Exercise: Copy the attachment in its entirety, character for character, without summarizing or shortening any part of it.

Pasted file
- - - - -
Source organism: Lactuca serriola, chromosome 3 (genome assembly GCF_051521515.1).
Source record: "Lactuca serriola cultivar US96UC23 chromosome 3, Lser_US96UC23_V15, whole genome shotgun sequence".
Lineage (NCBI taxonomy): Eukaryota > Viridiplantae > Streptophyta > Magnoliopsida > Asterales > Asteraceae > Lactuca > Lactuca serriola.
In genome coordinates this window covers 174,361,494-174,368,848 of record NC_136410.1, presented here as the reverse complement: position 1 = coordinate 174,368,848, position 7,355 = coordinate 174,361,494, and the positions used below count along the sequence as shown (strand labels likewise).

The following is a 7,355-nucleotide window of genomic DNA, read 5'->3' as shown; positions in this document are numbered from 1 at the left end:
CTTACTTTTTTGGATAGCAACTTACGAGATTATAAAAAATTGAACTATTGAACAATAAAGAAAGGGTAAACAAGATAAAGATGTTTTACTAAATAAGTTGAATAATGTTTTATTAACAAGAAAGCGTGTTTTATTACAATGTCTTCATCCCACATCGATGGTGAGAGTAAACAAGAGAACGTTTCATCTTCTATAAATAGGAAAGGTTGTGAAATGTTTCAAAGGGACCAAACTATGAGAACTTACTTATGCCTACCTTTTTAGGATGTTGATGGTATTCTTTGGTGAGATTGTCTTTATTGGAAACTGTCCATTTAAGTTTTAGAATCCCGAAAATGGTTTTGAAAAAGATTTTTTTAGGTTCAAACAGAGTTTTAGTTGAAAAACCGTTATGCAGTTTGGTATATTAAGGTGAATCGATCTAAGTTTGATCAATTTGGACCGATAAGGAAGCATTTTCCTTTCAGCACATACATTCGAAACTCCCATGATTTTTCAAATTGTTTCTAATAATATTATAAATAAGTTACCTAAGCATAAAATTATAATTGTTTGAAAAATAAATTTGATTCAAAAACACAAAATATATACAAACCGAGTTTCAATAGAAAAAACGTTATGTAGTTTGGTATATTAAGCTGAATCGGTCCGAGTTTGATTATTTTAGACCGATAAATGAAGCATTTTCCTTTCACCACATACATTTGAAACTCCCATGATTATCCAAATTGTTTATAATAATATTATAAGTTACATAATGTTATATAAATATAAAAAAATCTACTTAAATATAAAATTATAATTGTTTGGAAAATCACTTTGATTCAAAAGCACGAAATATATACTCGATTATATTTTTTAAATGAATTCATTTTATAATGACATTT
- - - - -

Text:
Source organism: Lactuca serriola, chromosome 3 (genome assembly GCF_051521515.1).
Source record: "Lactuca serriola cultivar US96UC23 chromosome 3, Lser_US96UC23_V15, whole genome shotgun sequence".
Lineage (NCBI taxonomy): Eukaryota > Viridiplantae > Streptophyta > Magnoliopsida > Asterales > Asteraceae > Lactuca > Lactuca serriola.
In genome coordinates this window covers 174,361,494-174,368,848 of record NC_136410.1, presented here as the reverse complement: position 1 = coordinate 174,368,848, position 7,355 = coordinate 174,361,494, and the positions used below count along the sequence as shown (strand labels likewise).

The following is a 7,355-nucleotide window of genomic DNA, read 5'->3' as shown; positions in this document are numbered from 1 at the left end:
CTTACTTTTTTGGATAGCAACTTACGAGATTATAAAAAATTGAACTATTGAACAATAAAGAAAGGGTAAACAAGATAAAGATGTTTTACTAAATAAGTTGAATAATGTTTTATTAACAAGAAAGCGTGTTTTATTACAATGTCTTCATCCCACATCGATGGTGAGAGTAAACAAGAGAACGTTTCATCTTCTATAAATAGGAAAGGTTGTGAAATGTTTCAAAGGGACCAAACTATGAGAACTTACTTATGCCTACCTTTTTAGGATGTTGATGGTATTCTTTGGTGAGATTGTCTTTATTGGAAACTGTCCATTTAAGTTTTAGAATCCCGAAAATGGTTTTGAAAAAGATTTTTTTAGGTTCAAACAGAGTTTTAGTTGAAAAACCGTTATGCAGTTTGGTATATTAAGGTGAATCGATCTAAGTTTGATCAATTTGGACCGATAAGGAAGCATTTTCCTTTCAGCACATACATTCGAAACTCCCATGATTTTTCAAATTGTTTCTAATAATATTATAAATAAGTTACCTAAGCATAAAATTATAATTGTTTGAAAAATAAATTTGATTCAAAAACACAAAATATATACAAACCGAGTTTCAATAGAAAAAACGTTATGTAGTTTGGTATATTAAGCTGAATCGGTCCGAGTTTGATTATTTTAGACCGATAAATGAAGCATTTTCCTTTCACCACATACATTTGAAACTCCCATGATTATCCAAATTGTTTATAATAATATTATAAGTTACATAATGTTATATAAATATAAAAAAATCTACTTAAATATAAAATTATAATTGTTTGGAAAATCACTTTGATTCAAAAGCACGAAATATATACTCGATTATATTTTTTAAATGAATTCATTTTATAATGACATTT